A Journey in Watercolour: The Illustrated Diaries of Brian Pleasants

Diaries and sketchbooks documenting a person’s travels contain a special blend of journalism and visual storytelling, and often present a unique viewpoint of personal exploration and discovery. Famous examples in the 19th and 20th centuries include  Edward Adrian Wilson, who drew illustrations during the Terra Nova expedition to Antarctica;  Eugène Delacroix, who recorded his experiences travelling through Morocco in dozens of illustrated journals; and John Buchanan, who sketched the novel flora and fauna of the Otago region here in Aotearoa New Zealand.

Over time, this practice evolved with artists like Henri Matisse, André Derain, and Françoise Gilot depicting destinations in ways that focused less on literal representations and more on capturing the mood or atmosphere of a place. Their artworks, characterised by bold, expressive colours and abstract forms, conveyed a more personal and subjective experience.

Pages from one of Brian Pleasants’ Illustrated Diaries, dated from 2007-2012.

Travel artwork continues to thrive today, not just as a means to document locations but as a way to capture experiences and emotions. It reminds us that, alongside the visual records created by photographs, drawing or painting can provide a distinct avenue to reveal personal perspectives and the emotions tied to the journey. Our NZMS team in Te Whanganui-a-Tara Wellington recently had the privilege of digitising 9 illustrated diaries for the family of artist Brian Pleasants.

These diaries paint a vivid picture of the adventures Brian and his wife, Antionette, embarked on together. Beautifully illustrated, they are filled with fascinating tales and experiences from across the globe. We recently spoke with Brian’s son, Simon, about his father’s diaries and the significance of their digitisation.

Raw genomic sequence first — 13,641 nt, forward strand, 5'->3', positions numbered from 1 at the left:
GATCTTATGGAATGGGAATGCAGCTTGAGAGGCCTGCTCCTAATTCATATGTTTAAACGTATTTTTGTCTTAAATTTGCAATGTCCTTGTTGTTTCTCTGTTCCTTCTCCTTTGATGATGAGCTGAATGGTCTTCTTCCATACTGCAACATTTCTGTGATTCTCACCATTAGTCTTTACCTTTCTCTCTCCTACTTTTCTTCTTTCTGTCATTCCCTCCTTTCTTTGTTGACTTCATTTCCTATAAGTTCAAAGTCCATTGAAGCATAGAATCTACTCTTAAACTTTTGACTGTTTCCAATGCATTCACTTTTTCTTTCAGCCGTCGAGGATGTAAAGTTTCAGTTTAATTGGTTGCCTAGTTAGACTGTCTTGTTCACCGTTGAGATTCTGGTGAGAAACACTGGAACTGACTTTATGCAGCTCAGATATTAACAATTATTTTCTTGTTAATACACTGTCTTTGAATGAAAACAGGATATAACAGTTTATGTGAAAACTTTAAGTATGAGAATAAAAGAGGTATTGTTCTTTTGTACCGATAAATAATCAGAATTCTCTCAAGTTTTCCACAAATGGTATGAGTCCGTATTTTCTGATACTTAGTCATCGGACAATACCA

Art, Technology, and Travel

While growing up in the UK, Brian Pleasants harboured a strong interest in art, a talent nurtured by winning a scholarship to the Norwich School of Art at age 14, where he started working towards the National Diploma in Arts. However, his journey toward becoming an artist was paused due to conscription into the Royal Air Force for the UK National Service.

Following his time in the RAF, Brian received technical training and moved into the electronics field, securing a role at IBM. He specialised in large mainframe computers (that often occupied entire rooms!), which served as powerhouses for number crunching and data analytics. These computers were frequently utilised by government institutions and universities.

Pages from one of Brian Pleasants’ Illustrated Diaries, dated from 2007-2012.

Brian’s passion for art was rekindled in the 1970s after he was gifted a set of oil paints. This renewed interest led Brian to convert the attic of his home into a dedicated studio, and it marked the beginning of a very productive phase in his career as an artist. He described his style as “rugged reality,” influenced by artists he admired, such as Maxwell Wilks and Herman Pekel.